A senior US Defense Department official experienced symptoms similar to so-called Havana syndrome at the NATO summit in Vilnius, Lithuania last year. Pentagon spokeswoman Sabrina Singh confirmed the case on Monday (local time) in Washington when asked about a corresponding media report. “I can confirm that a senior Defense Ministry official had symptoms similar to those reported in the unusual health incidents.” The person was at the summit in Vilnius but was not part of the Defense Minister’s delegation.

Havana syndrome refers to puzzling symptoms such as headaches, hearing loss, dizziness and nausea, which numerous US diplomats and their relatives living in the Cuban capital Havana complained about. Similar complaints have been reported in other places around the world. Those affected said that the symptoms began after they heard a strange noise or felt strong pressure in their head.

The US government initially did not rule out that it could have been some kind of attack. A good year ago, according to an official report, the majority of US secret services assumed that no “foreign enemy” was responsible for the so-called Havana Syndrome. Instead, the reported complaints are probably the result of previous illnesses, other illnesses or environmental factors.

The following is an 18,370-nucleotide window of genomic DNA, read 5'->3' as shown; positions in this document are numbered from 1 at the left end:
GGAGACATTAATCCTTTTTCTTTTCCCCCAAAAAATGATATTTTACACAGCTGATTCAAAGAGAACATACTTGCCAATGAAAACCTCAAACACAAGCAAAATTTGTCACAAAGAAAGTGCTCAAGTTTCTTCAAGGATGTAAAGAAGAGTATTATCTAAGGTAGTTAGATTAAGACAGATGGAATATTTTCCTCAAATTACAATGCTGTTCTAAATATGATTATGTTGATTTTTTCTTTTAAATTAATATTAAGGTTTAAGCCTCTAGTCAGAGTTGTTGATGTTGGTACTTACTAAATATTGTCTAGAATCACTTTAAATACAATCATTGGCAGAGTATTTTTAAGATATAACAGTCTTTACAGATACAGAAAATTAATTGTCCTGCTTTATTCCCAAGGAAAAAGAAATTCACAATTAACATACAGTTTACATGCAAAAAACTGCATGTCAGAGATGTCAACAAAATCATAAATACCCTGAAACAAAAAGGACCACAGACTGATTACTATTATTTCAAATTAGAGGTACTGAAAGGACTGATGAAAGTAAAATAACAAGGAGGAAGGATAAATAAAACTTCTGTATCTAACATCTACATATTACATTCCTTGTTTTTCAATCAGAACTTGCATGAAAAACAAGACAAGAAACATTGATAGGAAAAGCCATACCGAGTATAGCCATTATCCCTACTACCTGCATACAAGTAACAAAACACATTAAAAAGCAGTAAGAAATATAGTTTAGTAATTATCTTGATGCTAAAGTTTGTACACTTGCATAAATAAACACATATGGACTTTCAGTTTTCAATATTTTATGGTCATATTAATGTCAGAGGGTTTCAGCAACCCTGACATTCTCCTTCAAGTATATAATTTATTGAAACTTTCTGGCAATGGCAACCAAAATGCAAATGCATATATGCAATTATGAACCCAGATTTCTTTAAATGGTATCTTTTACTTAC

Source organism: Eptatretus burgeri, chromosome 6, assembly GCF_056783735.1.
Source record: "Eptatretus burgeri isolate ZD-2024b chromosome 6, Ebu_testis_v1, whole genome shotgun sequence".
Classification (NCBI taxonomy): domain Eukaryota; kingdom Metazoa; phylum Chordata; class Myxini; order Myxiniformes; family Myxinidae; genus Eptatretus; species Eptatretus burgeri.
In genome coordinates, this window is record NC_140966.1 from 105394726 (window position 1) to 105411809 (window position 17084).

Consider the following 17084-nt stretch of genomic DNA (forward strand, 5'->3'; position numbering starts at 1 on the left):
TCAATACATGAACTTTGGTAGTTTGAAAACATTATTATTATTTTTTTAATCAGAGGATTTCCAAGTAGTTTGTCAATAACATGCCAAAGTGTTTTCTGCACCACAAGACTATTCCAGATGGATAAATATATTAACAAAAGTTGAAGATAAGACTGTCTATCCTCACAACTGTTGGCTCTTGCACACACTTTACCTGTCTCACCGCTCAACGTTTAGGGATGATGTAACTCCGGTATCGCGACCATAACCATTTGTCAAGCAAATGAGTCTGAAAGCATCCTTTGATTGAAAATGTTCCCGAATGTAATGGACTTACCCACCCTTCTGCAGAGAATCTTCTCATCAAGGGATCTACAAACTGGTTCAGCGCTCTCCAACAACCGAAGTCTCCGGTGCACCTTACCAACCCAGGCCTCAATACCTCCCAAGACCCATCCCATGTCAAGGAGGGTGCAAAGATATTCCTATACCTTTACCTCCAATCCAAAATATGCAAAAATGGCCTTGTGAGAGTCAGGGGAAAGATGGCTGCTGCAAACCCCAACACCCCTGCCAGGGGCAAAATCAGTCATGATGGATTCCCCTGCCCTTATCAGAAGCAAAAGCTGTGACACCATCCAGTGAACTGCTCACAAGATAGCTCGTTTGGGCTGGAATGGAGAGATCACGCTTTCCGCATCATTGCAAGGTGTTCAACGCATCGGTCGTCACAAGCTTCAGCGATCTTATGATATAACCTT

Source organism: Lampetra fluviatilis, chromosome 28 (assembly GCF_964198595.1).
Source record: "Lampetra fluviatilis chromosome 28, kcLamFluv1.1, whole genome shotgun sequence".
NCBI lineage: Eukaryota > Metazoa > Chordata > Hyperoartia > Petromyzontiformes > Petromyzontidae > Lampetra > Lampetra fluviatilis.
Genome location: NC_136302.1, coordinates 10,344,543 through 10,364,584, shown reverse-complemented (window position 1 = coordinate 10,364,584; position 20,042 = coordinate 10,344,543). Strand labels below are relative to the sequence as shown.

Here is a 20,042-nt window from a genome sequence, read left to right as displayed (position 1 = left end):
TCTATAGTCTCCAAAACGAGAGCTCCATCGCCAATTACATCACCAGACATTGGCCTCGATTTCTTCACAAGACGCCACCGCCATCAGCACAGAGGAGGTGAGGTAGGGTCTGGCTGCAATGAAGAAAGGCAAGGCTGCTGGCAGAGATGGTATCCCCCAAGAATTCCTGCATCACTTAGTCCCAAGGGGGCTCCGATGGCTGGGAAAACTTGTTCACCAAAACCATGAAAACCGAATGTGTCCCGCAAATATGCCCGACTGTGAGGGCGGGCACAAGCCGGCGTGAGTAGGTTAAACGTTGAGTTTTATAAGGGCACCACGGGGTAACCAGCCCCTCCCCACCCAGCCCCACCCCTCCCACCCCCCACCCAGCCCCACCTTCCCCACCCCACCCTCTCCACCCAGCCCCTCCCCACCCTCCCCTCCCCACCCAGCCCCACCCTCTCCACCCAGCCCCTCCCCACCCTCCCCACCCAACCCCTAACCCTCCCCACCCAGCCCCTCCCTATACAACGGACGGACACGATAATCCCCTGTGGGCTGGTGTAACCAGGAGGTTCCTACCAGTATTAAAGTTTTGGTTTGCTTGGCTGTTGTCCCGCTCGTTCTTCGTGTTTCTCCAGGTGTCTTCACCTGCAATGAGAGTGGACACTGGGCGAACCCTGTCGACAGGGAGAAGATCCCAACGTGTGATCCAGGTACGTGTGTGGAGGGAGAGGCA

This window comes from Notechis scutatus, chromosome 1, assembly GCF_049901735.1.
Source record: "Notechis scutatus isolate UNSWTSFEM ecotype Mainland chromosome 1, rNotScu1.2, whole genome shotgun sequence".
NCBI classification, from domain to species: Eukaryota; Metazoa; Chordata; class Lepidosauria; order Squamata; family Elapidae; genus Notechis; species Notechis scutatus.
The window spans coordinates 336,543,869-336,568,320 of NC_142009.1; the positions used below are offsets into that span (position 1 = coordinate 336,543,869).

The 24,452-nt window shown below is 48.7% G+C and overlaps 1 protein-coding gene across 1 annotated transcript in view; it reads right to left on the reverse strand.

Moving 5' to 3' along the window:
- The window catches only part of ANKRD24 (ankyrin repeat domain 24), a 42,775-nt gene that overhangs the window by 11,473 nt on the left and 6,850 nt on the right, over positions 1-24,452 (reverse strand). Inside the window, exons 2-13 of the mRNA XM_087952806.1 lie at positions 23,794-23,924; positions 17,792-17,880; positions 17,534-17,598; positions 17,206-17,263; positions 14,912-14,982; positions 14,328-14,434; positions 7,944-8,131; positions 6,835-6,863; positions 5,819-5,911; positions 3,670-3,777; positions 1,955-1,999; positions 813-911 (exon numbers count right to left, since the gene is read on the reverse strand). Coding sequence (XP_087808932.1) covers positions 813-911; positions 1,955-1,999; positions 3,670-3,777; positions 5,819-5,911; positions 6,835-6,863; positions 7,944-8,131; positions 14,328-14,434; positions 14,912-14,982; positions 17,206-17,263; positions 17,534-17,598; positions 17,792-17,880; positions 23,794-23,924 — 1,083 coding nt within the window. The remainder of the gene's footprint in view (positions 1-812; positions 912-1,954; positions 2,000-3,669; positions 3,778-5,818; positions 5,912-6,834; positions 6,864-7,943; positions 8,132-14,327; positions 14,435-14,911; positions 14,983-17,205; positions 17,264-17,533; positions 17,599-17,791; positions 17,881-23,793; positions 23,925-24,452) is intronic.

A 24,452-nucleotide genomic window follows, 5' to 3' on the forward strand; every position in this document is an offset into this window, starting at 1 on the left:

On Monday, journalists from the magazine “Der Spiegel” together with colleagues from the US news magazines “60 Minutes” (CBS) and “The Insider” published an investigation that explains why attacks by the Russian secret service could possibly be behind the Havana Syndrome . “Der Spiegel” also quotes a person affected who claims that the first cases of the syndrome appeared in 2014 - in the US consulate in Frankfurt am Main. It was previously widely known that the first cases occurred in Havana in 2016. CBS also mentioned the Vilnius case in its report.

The US State Department said it did not want to confirm or comment on the reports. Affected employees were extensively compensated and supported with the help of the Havana Law. The Intelligence Committee concluded in March 2023 that it was unlikely that a foreign adversary was responsible for Havana Syndrome. We stick to this assessment. The secret services would evaluate new information if it were available.